Automatically Applying Windows Updates on Servers.
It is important to apply updates to your Windows server. These updates help to keep your system secure and running at peak performance.
I do not recommend automatically applying these updates on your server, though. It is much better to set Windows updates to either “notify”, or “download updates and notify”. The biggest problem with automatically installing updates is having the server reboot. This may occur automatically. Even if the time for installing updates is set to sometime in the middle of the night, when you are off the system, such a reboot may occur later, when you are on. I have seen this in cases where the updates took a long time to install. Also, however, the reboot may be delayed. If for example, a user is left logged in on the console, the reboot may be delayed until after the user is logged off. Of course, that would typically occur when you are open and using your server. Also, some updates are installed when shutting down or starting up. I have seen such updates take an hour, or more, to install. Your server is unavailable during that time.
In addition to inconvenient restarting of your server, occasionally an update may require additional attention. Although it is rare, there may be recommended setting changes, or other manual steps. It is best to know about these and be prepared to address them, instead of suddenly being confronted with a server that is not working as desired.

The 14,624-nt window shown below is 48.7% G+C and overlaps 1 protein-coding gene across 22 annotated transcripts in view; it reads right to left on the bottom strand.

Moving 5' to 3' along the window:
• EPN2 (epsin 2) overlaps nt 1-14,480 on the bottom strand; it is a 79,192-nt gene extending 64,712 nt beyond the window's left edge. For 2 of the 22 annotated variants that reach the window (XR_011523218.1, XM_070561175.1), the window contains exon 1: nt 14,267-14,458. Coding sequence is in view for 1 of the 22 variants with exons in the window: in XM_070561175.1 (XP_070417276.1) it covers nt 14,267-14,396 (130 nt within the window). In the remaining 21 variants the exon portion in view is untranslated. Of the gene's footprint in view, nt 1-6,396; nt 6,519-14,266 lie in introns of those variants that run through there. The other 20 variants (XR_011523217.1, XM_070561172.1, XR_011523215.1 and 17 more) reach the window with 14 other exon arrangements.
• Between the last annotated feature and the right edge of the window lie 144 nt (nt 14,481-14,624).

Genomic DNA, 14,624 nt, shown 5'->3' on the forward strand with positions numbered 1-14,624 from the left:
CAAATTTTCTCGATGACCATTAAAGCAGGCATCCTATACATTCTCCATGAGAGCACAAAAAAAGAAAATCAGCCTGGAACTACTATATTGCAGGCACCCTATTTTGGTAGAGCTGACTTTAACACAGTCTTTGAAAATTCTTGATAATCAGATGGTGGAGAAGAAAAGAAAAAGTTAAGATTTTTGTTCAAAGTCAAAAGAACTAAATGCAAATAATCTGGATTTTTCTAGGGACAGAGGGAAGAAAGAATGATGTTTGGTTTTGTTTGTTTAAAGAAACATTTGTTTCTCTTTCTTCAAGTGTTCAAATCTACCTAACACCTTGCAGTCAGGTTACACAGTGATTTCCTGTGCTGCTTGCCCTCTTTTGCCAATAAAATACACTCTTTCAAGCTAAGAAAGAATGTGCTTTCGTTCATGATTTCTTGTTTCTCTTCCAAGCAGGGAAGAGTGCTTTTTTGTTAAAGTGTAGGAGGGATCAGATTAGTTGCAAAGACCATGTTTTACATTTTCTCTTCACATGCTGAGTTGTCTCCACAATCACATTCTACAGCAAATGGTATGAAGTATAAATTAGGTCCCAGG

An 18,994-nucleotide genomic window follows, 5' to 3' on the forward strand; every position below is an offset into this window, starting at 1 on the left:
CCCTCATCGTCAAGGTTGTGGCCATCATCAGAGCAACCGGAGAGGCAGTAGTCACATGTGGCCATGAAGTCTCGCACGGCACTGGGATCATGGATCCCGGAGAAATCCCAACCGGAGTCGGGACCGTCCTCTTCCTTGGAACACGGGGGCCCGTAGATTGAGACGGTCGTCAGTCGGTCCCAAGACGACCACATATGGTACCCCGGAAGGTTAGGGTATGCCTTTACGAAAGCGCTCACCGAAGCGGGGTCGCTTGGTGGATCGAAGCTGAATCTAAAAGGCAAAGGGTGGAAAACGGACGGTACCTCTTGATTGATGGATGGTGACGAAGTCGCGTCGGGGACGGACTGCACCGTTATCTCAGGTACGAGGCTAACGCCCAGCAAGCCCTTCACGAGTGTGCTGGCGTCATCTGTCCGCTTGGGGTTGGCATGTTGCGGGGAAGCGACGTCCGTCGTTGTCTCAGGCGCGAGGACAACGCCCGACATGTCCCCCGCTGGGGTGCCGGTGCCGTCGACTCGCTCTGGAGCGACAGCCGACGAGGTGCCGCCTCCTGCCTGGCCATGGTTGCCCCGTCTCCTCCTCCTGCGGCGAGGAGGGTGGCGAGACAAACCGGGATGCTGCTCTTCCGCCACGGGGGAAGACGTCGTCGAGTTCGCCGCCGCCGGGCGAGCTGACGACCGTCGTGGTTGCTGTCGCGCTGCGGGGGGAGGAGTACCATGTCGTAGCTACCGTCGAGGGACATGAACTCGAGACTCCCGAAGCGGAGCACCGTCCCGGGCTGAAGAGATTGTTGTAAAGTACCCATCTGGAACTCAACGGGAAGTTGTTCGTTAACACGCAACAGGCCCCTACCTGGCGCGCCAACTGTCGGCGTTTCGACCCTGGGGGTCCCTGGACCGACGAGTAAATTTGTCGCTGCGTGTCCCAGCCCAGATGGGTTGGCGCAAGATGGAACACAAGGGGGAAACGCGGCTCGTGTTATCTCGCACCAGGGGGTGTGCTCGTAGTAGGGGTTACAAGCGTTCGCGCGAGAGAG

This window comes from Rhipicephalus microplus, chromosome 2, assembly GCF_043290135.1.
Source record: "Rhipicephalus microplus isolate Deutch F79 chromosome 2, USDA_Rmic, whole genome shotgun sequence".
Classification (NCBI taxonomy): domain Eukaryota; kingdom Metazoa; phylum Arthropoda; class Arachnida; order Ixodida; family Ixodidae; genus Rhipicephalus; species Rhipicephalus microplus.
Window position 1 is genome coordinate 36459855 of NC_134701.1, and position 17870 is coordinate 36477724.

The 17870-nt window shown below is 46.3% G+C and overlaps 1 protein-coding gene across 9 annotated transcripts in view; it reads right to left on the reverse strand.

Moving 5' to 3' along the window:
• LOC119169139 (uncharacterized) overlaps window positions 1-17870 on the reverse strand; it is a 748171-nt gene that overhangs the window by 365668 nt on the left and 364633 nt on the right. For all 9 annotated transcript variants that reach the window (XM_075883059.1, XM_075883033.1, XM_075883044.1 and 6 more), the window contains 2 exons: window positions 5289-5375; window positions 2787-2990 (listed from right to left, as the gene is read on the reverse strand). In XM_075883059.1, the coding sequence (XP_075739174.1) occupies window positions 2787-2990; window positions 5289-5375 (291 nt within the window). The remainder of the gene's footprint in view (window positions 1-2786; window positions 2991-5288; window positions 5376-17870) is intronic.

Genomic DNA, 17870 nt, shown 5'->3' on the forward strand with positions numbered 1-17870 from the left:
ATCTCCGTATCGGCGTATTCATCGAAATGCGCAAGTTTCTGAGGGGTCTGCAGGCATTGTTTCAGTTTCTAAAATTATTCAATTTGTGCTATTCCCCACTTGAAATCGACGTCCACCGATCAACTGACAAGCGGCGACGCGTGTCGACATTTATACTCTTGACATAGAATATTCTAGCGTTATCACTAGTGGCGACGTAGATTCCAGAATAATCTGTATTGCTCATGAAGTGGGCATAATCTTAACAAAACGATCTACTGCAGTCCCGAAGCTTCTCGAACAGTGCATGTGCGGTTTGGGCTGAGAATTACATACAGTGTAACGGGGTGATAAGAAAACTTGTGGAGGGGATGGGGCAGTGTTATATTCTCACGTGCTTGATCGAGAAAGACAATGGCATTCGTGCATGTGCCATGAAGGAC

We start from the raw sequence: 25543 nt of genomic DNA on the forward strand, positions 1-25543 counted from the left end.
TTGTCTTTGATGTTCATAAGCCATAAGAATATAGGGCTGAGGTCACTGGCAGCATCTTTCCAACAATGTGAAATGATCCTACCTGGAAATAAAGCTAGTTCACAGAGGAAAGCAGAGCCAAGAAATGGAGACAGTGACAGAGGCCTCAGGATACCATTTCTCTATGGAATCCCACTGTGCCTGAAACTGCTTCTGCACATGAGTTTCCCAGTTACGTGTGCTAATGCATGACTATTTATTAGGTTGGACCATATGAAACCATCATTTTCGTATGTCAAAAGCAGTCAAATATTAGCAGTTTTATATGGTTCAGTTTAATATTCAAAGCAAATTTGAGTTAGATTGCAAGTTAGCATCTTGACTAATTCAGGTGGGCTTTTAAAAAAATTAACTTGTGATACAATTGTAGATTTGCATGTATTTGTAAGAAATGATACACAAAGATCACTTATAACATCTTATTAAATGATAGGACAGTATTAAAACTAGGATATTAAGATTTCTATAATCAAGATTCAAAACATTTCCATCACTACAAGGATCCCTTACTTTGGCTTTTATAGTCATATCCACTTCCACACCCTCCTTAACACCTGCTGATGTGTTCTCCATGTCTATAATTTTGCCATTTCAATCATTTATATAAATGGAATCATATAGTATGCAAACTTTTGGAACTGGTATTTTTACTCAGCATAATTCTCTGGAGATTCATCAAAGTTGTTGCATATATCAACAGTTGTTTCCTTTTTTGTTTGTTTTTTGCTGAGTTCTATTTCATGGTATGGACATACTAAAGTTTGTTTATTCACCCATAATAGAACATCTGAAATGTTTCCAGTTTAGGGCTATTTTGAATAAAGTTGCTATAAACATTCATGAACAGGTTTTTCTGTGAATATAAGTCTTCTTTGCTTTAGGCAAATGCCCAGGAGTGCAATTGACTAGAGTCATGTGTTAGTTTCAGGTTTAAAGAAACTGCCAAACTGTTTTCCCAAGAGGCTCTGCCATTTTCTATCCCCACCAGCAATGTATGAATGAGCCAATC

My recommendation, therefore, is to not automatically apply updates on your servers. Instead, make it a frequent task to check the updates that are released, and determine which should be applied. Then, after checking for any possible issues with your setup, or software, to install those updates at a time when the server may be rebooted if needed. Then check your system after they are installed, and rebooted if needed, to make sure your system and software are operating properly.
While that is my recommendation for servers, it applies to a lesser degree to your workstations, also. For workstations, you should determine if you can tolerate an unanticipated reboot, with some possible downtime. If resources permit, I recommend handling your workstations the same as your servers, and reserve updates for manual processing.